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UNICEF and migration

UNICEF, guided by the Convention on the Rights of the Child, takes the position that the impact of migration on children, adolescents and women must be seen in the broader context of poverty, regional conflict, gender issues and children’s rights.

UNICEF is committed to protecting children the world over, including the millions of children who are affected by migration.  With interagency cooperation between the United Nations, government and civil society partners, UNICEF provides leadership at the country and global levels in developing evidence-based, action oriented policy to secure the basic rights of children, adolescents and women affected by migration.

UNICEF is particularly concerned with reducing the often severe social costs of migration and remittances for children in developing countries, and engages in local capacity-building efforts and policy dialogues aimed at generating social protection measures and legislative reforms that in UNICEF’s view are fundamental to the realisation of the rights of affected children and women as well as to effective development.

Migration in context: a multidimensional perspective is crucial to securing the well-being of children and women affected by migration processes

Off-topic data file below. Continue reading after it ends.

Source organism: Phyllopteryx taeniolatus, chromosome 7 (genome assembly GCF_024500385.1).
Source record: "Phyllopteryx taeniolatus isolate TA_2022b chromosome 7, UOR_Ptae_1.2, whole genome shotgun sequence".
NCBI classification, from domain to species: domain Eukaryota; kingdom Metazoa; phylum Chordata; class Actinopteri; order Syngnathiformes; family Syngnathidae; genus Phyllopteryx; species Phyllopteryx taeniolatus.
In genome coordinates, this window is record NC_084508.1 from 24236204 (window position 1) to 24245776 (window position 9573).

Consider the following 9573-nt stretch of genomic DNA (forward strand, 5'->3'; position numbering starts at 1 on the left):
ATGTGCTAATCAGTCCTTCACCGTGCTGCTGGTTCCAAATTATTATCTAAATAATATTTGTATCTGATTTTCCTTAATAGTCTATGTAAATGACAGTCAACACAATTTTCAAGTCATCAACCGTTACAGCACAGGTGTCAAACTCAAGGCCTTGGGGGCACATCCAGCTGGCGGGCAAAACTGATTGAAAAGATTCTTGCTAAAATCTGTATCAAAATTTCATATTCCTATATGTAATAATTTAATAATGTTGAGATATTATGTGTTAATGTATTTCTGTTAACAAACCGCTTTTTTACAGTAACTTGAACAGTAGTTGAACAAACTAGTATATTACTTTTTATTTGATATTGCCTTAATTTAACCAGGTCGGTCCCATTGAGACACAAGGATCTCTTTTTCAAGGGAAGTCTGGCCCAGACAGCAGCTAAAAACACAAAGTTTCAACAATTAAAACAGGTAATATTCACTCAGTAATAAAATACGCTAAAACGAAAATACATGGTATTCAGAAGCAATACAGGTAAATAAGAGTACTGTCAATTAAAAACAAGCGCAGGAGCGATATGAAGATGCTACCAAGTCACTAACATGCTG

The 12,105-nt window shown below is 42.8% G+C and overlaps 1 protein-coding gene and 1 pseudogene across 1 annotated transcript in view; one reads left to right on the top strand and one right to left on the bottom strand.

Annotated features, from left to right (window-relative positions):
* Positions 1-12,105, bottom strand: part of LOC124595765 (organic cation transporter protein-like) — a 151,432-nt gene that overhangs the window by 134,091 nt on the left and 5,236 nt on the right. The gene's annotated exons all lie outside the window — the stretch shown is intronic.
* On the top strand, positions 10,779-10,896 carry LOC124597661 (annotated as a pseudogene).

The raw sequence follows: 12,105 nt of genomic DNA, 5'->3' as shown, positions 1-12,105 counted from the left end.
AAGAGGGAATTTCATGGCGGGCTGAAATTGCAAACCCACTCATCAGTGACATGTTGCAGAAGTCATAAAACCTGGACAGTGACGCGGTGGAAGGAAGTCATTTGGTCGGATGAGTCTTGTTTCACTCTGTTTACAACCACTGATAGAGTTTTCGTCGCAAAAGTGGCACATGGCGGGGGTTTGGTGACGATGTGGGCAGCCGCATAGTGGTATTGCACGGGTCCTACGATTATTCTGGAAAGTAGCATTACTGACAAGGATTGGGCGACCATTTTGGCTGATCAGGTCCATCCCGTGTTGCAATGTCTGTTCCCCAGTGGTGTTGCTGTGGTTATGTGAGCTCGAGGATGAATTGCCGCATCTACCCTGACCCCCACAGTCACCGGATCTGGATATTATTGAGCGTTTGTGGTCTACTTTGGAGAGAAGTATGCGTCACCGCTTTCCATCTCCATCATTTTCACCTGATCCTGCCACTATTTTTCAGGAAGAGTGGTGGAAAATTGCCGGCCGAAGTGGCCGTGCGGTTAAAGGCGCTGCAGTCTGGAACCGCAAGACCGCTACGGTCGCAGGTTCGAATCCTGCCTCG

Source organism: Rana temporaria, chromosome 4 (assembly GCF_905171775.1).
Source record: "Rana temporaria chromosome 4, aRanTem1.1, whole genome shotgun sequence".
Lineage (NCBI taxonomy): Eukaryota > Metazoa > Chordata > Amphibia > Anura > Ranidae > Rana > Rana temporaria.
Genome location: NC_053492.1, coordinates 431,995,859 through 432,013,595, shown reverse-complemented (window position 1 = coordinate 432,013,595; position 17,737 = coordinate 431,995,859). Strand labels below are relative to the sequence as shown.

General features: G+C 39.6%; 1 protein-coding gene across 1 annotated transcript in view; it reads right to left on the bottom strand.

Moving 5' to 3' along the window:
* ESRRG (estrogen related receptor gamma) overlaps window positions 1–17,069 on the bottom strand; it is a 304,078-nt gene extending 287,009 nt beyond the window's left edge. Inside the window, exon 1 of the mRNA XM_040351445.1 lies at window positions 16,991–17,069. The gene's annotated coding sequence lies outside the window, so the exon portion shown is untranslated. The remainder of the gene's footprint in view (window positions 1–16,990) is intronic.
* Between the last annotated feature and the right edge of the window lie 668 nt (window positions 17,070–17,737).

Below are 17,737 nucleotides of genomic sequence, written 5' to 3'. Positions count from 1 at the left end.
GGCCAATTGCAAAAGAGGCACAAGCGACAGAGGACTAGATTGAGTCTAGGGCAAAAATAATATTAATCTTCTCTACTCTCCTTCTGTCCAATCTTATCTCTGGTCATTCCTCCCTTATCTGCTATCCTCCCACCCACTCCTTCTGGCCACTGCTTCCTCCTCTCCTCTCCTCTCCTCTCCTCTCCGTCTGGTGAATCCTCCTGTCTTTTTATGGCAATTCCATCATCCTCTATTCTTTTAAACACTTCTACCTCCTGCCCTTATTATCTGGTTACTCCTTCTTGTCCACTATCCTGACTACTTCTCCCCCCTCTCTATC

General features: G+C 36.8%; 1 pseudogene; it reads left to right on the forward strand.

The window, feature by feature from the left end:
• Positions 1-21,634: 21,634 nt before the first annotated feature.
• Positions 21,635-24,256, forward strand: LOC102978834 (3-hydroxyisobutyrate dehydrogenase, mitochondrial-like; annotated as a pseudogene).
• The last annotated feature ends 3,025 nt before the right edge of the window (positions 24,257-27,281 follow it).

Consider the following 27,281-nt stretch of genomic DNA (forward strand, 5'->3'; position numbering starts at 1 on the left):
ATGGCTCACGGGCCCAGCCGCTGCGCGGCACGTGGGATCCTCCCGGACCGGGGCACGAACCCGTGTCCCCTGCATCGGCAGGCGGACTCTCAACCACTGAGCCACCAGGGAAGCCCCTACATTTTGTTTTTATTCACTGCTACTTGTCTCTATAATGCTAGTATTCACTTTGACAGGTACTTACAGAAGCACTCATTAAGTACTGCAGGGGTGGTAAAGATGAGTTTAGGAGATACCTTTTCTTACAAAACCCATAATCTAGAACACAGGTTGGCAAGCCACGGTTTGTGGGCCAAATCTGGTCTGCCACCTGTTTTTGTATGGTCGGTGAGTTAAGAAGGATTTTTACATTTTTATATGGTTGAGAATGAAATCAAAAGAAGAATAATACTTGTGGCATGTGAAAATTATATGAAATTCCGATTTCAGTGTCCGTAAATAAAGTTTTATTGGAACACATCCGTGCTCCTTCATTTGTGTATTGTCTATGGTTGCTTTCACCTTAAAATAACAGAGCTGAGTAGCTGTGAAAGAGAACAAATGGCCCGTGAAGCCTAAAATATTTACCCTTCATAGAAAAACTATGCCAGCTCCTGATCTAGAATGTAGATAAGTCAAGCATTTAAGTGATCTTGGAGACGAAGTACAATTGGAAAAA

International migration has grown exponentially in recent decades. Globalization and economic development have benefited from migration trends while at the same time fuelling them. Today, over 214 million migrants live outside their country of birth, and women make up nearly half of all migrants around the world. 

Children are affected by migration on multiple levels: when they are left behind by one or both migrating parents, in migrating with parents (or born abroad), or when they migrate alone. 

Migrant children, who are crossing borders in greater numbers, face serious risks at every stage of the migration process. Children and women, especially those migrating without documentation, are vulnerable to trafficking, abuse and exploitation. In countries of transit and destination, migrants and their families often find themselves victims of discrimination, debilitating poverty and social marginalization. The millions of undocumented migrants often have difficulty accessing educational and basic social services, and must live in fear of arrest and repatriation.

In countries of origin, a growing number of children are left behind by one or both parents. While remittances (funds sent home to the country of origin) may help reduce poverty and spur economic development, the effects of “brain drain” and parental absence can take their toll. Children and women left behind must frequently take on full household responsibilities and endure social stigmatization. UNICEF country studies also suggest that children and adolescents left behind may be at greater risk for drug abuse, teenage pregnancy, psycho-social dysfunction and criminal behaviour.

UNICEF and UNDESA develop Migration Profiles Common Set of Indicators